As comedienne Joan Rivers is fond of saying, "Can we talk . . . I mean can we talk here?"

As professional business people, we must live by a certain code, a code of ethics, a way of conducting business. Often it's a give and take, and centers on the ability to build with our suppliers and vendors the same client-customer relationship we rely on for our livelihood and success.

And as professionals, nothing less is expected. When we stray from these principles, our credibility is thrown into doubt.

What strikes me as alarming is the rash of complaints recently voiced by a variety of suppliers and manufacturers regarding the business dealings of nail technicians . . . alarming in that it seems the misdeeds of a few are creating problems for the many. Specifically, the writing of "bad" checks, the return of ordered merchandise without explanation, the return of merchandise never picked up.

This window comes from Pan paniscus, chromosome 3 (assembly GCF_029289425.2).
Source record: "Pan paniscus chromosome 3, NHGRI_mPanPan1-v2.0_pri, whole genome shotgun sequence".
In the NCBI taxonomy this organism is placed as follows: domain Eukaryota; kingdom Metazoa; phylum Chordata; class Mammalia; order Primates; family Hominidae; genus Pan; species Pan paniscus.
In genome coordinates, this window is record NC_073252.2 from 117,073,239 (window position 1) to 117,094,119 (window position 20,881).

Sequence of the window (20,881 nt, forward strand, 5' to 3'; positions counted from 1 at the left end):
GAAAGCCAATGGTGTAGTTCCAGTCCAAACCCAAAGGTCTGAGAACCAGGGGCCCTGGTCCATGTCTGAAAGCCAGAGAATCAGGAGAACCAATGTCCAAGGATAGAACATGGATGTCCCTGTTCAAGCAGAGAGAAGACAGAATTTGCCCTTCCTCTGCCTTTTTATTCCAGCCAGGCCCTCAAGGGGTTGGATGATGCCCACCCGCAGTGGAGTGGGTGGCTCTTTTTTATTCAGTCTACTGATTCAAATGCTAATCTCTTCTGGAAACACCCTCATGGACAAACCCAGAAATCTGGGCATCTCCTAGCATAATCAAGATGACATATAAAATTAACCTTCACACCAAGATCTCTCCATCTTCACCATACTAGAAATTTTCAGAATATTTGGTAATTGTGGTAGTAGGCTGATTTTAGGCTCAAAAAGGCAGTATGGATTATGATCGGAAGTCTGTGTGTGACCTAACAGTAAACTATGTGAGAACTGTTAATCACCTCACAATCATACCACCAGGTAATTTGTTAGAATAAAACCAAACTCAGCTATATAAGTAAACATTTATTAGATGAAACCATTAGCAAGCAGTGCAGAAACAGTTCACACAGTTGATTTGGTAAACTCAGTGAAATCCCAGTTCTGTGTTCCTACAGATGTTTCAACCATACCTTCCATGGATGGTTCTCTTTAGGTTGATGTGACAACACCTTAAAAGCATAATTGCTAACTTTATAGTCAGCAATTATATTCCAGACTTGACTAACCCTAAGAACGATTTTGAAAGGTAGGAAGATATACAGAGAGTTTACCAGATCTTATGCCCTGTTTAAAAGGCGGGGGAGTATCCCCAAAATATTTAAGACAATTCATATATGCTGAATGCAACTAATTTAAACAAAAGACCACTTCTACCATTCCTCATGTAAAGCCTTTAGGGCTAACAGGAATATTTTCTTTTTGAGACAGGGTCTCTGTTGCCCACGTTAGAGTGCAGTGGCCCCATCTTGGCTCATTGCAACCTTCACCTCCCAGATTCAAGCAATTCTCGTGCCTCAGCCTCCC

These circumstances are not solely the responsibility of the technician . . . obviously each situation is unique. However, regardless of the reasons, these actions hinder suppliers and manufacturers and in the long run have their price in potential delivery delays and eventually the cost of goods.

For those few who conduct business in such a manner, consider your own livelihood, and the impact such actions have on your professional credibility and reputation. You'll find the price quite costly.

And for those suppliers and manufacturers frustrated by those few, consider the actions of the many, and avoid the cynicism that could cause you to overlook an innocent mistake.

In order to grow and succeed, we must all work together to build the long term, credible relationships we can all profit.                            


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